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Genome Evolution and Innovation across the Four Major Lineages of Cryptococcus gattii.

Farrer RA, Desjardins CA, Sakthikumar S, Gujja S, Saif S, Zeng Q, Chen Y, Voelz K, Heitman J, May RC, Fisher MC, Cuomo CA - MBio (2015)

Bottom Line: By identifying syntenic regions across assemblies, we found 15 structural rearrangements, which were almost exclusive to the VGI-III-IV lineages.In addition, we found evidence for recent transcontinental spread, mitochondrial genetic exchange, and positive selection in multidrug transporters.Our results suggest that gene expansion/contraction and positive selection are diversifying the mechanisms of pathogenicity across this species complex.

View Article: PubMed Central - PubMed

Affiliation: Genome Sequencing and Analysis Program, Broad Institute of MIT and Harvard, Cambridge, Massachusetts, USA.

No MeSH data available.


Related in: MedlinePlus

Topological discordance between the nuclear (left) and mitochondrial (right) genomes of C. gattii. Orange, VGI; red, VGII; green, VGIII; yellow, VGIV. (A) RAxML trees for the nuclear and mitochondrial genomes (boldface branches, 100% bootstrap support using 1,000 replicates). (B) Principal component analysis for the nuclear and mitochondrial genomes. (C) SNPs across the mitochondrial genomes of 7 isolates, including representatives from each lineage. Differences from the nuclear tree were most visible in four isolates: progeny 5, E566, Ru294, and EJB2. SNPs are colored according to the lineage to which they are unique. VGII-auxiliary (VGI-VGII, VGII-VGIII, VGII-VGIV, VGI-VGII-VGIII, VGI-VGII-VGIV, VGII-VGIII-VGIV, and VGI-VGII-VGIII-VGIV) is also colored red, while VGIV-auxiliary (VGI-VGIV, VGIII-VGIV, and VGI-VGIII-VGIV) is colored yellow. N, NADH ubiquinone oxidoreductase; ND, NADH dehydrogenase; A, ATP synthase; CCO, cytochrome c oxidase; Cb, cytochrome b; SRP, small ribosomal protein; c, chain; s, subunit.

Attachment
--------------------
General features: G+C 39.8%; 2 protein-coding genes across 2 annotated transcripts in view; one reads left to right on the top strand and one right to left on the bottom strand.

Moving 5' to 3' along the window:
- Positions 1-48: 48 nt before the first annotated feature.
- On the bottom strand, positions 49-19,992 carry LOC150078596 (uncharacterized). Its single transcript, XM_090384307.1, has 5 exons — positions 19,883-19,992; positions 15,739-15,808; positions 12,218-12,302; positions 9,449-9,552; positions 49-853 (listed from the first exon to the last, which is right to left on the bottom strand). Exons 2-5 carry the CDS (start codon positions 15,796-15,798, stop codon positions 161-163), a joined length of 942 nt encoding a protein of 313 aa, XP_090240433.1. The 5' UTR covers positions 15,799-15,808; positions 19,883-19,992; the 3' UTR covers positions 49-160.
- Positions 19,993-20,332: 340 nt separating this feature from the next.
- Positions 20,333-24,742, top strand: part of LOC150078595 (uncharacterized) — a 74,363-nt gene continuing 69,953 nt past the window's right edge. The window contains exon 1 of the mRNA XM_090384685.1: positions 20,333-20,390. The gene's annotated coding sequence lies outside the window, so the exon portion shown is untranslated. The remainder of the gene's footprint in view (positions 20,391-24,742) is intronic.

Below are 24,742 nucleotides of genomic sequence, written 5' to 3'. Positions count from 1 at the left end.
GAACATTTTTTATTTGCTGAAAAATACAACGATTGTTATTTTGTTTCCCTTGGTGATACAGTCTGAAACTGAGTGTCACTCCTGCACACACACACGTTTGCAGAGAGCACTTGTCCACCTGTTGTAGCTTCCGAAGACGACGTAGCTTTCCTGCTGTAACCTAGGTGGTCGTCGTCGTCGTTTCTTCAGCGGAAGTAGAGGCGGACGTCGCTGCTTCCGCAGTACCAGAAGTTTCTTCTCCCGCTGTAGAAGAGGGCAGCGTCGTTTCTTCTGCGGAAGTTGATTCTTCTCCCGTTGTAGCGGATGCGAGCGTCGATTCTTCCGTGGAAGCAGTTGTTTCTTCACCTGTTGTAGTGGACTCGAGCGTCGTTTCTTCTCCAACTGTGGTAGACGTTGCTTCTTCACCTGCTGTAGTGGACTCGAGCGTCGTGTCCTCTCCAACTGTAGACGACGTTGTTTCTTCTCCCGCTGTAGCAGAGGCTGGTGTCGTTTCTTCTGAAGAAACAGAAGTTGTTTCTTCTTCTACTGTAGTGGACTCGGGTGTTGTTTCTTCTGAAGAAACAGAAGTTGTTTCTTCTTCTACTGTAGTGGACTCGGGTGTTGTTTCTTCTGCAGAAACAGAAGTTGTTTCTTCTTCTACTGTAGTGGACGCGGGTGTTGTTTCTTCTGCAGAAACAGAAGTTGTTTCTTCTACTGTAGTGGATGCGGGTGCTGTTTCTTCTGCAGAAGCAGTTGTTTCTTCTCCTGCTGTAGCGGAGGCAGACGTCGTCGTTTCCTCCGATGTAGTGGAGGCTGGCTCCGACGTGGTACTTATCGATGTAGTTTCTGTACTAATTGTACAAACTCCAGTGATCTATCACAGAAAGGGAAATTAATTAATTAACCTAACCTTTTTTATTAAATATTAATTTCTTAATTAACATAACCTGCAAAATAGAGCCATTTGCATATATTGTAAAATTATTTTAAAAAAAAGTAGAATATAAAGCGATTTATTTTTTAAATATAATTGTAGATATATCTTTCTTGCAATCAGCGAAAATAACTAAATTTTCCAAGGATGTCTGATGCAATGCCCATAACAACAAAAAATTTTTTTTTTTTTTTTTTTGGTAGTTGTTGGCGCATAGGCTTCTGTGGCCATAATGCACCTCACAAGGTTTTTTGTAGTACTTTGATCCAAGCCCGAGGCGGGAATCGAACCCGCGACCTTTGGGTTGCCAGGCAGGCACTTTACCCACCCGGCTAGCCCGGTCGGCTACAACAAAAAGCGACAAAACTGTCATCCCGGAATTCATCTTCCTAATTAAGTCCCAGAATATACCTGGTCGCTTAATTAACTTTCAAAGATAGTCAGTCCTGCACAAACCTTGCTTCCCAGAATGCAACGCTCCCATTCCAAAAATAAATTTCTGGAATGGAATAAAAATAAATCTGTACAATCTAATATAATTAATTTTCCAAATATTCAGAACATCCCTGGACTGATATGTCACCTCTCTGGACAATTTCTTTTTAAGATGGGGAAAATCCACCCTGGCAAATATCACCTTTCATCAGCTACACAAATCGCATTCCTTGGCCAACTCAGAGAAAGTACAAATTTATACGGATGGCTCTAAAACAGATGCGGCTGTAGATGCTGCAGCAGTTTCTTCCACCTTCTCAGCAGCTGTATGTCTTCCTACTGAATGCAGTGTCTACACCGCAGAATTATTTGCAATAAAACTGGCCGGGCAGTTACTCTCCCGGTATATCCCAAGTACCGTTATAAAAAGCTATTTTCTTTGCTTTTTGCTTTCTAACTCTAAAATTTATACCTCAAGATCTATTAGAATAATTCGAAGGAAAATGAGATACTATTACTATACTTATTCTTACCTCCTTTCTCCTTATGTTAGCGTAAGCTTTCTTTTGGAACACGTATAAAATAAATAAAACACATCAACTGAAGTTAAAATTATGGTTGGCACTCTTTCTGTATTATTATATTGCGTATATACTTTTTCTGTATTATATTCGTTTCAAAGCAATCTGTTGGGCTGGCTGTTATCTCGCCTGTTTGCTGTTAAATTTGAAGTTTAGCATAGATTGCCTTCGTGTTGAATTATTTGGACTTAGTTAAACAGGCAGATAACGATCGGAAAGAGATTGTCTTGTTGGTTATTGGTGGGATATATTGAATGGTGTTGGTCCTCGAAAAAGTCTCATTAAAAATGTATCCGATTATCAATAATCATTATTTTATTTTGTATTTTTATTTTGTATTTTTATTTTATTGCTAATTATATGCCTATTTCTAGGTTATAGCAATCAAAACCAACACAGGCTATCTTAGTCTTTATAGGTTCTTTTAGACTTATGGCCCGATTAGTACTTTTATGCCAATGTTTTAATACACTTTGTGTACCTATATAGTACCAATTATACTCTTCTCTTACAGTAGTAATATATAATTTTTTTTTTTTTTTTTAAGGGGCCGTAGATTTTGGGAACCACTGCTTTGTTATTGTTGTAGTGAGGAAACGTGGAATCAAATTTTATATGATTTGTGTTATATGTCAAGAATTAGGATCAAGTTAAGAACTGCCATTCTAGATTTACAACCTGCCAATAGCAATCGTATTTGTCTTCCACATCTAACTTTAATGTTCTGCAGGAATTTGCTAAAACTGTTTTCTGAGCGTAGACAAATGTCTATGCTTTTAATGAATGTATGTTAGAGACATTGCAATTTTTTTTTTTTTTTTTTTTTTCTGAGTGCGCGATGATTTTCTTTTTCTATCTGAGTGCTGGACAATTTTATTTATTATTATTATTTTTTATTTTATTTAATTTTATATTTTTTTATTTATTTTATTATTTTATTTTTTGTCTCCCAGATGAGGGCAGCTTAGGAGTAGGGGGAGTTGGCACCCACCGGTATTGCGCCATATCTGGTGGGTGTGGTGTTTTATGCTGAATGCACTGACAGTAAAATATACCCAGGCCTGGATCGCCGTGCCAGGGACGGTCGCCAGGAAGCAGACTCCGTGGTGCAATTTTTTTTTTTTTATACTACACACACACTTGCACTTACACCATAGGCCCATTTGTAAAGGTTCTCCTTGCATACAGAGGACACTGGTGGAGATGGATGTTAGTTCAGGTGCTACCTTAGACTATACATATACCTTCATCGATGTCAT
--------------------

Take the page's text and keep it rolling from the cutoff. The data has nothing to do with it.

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fig3: Topological discordance between the nuclear (left) and mitochondrial (right) genomes of C. gattii. Orange, VGI; red, VGII; green, VGIII; yellow, VGIV. (A) RAxML trees for the nuclear and mitochondrial genomes (boldface branches, 100% bootstrap support using 1,000 replicates). (B) Principal component analysis for the nuclear and mitochondrial genomes. (C) SNPs across the mitochondrial genomes of 7 isolates, including representatives from each lineage. Differences from the nuclear tree were most visible in four isolates: progeny 5, E566, Ru294, and EJB2. SNPs are colored according to the lineage to which they are unique. VGII-auxiliary (VGI-VGII, VGII-VGIII, VGII-VGIV, VGI-VGII-VGIII, VGI-VGII-VGIV, VGII-VGIII-VGIV, and VGI-VGII-VGIII-VGIV) is also colored red, while VGIV-auxiliary (VGI-VGIV, VGIII-VGIV, and VGI-VGIII-VGIV) is colored yellow. N, NADH ubiquinone oxidoreductase; ND, NADH dehydrogenase; A, ATP synthase; CCO, cytochrome c oxidase; Cb, cytochrome b; SRP, small ribosomal protein; c, chain; s, subunit.

Mentions: The phylogeny estimated from nuclear site variation was next compared to that of mitochondrial genome variation. While the topologies of the mitochondrial and nuclear trees were similar, there was substantial variation in branch lengths between the two (Fig. 3A), most notably a large amount of mitochondrial diversity in VGI relative to nuclear diversity. Evaluation with principal component analysis (PCA) revealed that lineages were less discernible based on mitochondrial than on nuclear sequence (Fig. 3B), possibly in part due to recombination between these groups. Three of the six VGI isolates (E566, Ru294, and EJB2) showed greater mitochondrial sequence similarity to VGII than did their nuclear genomes. Ru294 also had a high number of shared SNPs with VGIV, including a stretch across ATP synthase subunit 6 (Fig. 3C). EJB2 and E566 also had fewer SNPs relative to VGII than did other VGI isolates (Fig. 3C). Each of these isolates has more than 100-fold depth of coverage, suggesting that this is not an artifact of lower sequencing or alignment depth. Pairwise FST values from VGI-VGIII (0.642), VGI-VGIV (0.672), and VGIII-VGIV (0.658) suggest that the mitochondria appear to be more recombinogenic than their nuclear counterparts (FST = 0.885, 0.894, and 0.885, respectively).